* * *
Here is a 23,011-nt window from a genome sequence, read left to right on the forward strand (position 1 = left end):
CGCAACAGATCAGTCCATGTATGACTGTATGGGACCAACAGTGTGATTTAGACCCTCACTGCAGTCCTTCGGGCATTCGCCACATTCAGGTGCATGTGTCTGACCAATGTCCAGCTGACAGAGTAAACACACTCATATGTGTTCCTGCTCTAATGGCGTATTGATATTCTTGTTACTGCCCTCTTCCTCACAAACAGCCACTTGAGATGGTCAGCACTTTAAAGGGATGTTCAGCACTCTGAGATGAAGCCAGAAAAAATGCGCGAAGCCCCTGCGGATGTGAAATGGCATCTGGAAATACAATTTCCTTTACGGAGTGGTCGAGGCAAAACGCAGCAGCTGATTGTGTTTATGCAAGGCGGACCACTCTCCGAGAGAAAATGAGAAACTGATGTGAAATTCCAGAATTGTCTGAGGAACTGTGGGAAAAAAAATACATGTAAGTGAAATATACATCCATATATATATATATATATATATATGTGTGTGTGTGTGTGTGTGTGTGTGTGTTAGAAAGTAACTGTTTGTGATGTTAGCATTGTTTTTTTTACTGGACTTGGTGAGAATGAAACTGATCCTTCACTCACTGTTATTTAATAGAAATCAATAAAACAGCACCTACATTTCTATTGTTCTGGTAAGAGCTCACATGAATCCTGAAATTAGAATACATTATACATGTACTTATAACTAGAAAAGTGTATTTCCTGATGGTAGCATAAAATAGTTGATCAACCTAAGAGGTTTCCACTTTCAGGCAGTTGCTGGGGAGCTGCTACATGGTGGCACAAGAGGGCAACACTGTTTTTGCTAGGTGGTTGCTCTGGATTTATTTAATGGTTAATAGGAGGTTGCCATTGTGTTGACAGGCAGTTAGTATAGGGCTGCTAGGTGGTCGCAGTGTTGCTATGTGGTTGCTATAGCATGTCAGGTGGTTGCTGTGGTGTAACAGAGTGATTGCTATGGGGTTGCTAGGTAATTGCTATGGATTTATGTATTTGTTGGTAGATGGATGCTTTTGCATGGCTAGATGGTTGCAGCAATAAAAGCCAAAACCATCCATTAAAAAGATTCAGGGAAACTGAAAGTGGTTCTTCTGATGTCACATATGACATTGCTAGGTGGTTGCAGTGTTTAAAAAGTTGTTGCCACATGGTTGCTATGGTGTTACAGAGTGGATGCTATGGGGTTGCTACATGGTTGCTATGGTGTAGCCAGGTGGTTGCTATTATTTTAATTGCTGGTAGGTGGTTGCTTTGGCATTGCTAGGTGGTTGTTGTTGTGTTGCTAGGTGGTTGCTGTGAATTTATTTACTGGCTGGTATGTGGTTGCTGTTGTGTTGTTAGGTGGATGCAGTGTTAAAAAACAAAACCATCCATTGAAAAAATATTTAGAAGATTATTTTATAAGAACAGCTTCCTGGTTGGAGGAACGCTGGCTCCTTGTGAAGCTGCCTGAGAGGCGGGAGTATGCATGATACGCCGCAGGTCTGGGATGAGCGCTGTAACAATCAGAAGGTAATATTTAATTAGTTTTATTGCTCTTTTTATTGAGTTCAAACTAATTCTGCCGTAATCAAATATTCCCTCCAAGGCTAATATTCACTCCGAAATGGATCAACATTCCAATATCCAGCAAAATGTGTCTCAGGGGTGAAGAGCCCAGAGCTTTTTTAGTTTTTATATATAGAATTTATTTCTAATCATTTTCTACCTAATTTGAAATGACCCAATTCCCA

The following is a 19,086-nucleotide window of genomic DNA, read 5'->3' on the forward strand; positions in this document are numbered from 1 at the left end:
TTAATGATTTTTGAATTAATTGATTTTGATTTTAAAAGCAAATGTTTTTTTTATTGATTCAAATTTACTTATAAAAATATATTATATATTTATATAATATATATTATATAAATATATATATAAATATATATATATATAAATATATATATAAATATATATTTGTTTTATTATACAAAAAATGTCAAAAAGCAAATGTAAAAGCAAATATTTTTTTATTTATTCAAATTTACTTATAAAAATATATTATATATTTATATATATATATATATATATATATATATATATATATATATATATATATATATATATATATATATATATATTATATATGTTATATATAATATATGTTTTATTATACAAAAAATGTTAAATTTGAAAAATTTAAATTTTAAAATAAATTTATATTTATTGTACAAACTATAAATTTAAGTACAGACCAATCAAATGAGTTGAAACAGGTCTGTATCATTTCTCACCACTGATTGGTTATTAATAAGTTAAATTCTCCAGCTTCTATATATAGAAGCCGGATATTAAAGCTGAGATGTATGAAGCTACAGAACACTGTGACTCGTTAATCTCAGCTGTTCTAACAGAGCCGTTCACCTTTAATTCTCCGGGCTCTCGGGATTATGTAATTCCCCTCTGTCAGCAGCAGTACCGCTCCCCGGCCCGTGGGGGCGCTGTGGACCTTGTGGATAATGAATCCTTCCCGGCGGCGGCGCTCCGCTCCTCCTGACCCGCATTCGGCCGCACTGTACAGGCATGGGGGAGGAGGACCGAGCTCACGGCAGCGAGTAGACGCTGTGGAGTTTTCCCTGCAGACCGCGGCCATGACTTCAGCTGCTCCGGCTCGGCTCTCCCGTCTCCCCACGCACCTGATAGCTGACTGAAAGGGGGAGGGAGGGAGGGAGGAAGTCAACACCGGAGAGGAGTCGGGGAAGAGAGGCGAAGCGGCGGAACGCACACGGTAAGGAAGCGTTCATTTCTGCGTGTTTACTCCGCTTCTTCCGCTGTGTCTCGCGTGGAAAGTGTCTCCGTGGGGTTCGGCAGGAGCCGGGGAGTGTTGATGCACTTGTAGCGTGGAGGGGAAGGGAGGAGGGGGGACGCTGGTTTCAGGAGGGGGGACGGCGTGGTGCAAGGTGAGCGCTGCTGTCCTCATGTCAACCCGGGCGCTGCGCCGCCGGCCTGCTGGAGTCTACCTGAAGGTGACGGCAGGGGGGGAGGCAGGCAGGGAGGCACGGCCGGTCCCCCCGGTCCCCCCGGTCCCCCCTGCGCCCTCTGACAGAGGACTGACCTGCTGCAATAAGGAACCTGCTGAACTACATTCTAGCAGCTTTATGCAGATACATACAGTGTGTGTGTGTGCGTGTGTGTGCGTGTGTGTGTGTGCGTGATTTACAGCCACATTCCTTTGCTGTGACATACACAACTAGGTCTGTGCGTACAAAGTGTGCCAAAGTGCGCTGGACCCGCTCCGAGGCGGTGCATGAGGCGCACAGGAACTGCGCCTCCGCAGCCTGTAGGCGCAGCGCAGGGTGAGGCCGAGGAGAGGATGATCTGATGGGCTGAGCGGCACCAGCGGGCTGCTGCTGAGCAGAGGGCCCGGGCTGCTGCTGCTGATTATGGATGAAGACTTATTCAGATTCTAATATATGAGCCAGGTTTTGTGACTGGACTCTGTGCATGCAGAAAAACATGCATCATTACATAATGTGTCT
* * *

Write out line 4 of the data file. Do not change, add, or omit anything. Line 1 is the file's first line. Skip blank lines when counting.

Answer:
TTAATGATTTTTGAATTAATTGATTTTGATTTTAAAAGCAAATGTTTTTTTTATTGATTCAAATTTACTTATAAAAATATATTATATATTTATATAATATATATTATATAAATATATATATAAATATATATATATATAAATATATATATAAATATATATTTGTTTTATTATACAAAAAATGTCAAAAAGCAAATGTAAAAGCAAATATTTTTTTATTTATTCAAATTTACTTATAAAAATATATTATATATTTATATATATATATATATATATATATATATATATATATATATATATATATATATATATATATATATATATATTATATATGTTATATATAATATATGTTTTATTATACAAAAAATGTTAAATTTGAAAAATTTAAATTTTAAAATAAATTTATATTTATTGTACAAACTATAAATTTAAGTACAGACCAATCAAATGAGTTGAAACAGGTCTGTATCATTTCTCACCACTGATTGGTTATTAATAAGTTAAATTCTCCAGCTTCTATATATAGAAGCCGGATATTAAAGCTGAGATGTATGAAGCTACAGAACACTGTGACTCGTTAATCTCAGCTGTTCTAACAGAGCCGTTCACCTTTAATTCTCCGGGCTCTCGGGATTATGTAATTCCCCTCTGTCAGCAGCAGTACCGCTCCCCGGCCCGTGGGGGCGCTGTGGACCTTGTGGATAATGAATCCTTCCCGGCGGCGGCGCTCCGCTCCTCCTGACCCGCATTCGGCCGCACTGTACAGGCATGGGGGAGGAGGACCGAGCTCACGGCAGCGAGTAGACGCTGTGGAGTTTTCCCTGCAGACCGCGGCCATGACTTCAGCTGCTCCGGCTCGGCTCTCCCGTCTCCCCACGCACCTGATAGCTGACTGAAAGGGGGAGGGAGGGAGGGAGGAAGTCAACACCGGAGAGGAGTCGGGGAAGAGAGGCGAAGCGGCGGAACGCACACGGTAAGGAAGCGTTCATTTCTGCGTGTTTACTCCGCTTCTTCCGCTGTGTCTCGCGTGGAAAGTGTCTCCGTGGGGTTCGGCAGGAGCCGGGGAGTGTTGATGCACTTGTAGCGTGGAGGGGAAGGGAGGAGGGGGGACGCTGGTTTCAGGAGGGGGGACGGCGTGGTGCAAGGTGAGCGCTGCTGTCCTCATGTCAACCCGGGCGCTGCGCCGCCGGCCTGCTGGAGTCTACCTGAAGGTGACGGCAGGGGGGGAGGCAGGCAGGGAGGCACGGCCGGTCCCCCCGGTCCCCCCGGTCCCCCCTGCGCCCTCTGACAGAGGACTGACCTGCTGCAATAAGGAACCTGCTGAACTACATTCTAGCAGCTTTATGCAGATACATACAGTGTGTGTGTGTGCGTGTGTGTGCGTGTGTGTGTGTGCGTGATTTACAGCCACATTCCTTTGCTGTGACATACACAACTAGGTCTGTGCGTACAAAGTGTGCCAAAGTGCGCTGGACCCGCTCCGAGGCGGTGCATGAGGCGCACAGGAACTGCGCCTCCGCAGCCTGTAGGCGCAGCGCAGGGTGAGGCCGAGGAGAGGATGATCTGATGGGCTGAGCGGCACCAGCGGGCTGCTGCTGAGCAGAGGGCCCGGGCTGCTGCTGCTGATTATGGATGAAGACTTATTCAGATTCTAATATATGAGCCAGGTTTTGTGACTGGACTCTGTGCATGCAGAAAAACATGCATCATTACATAATGTGTCT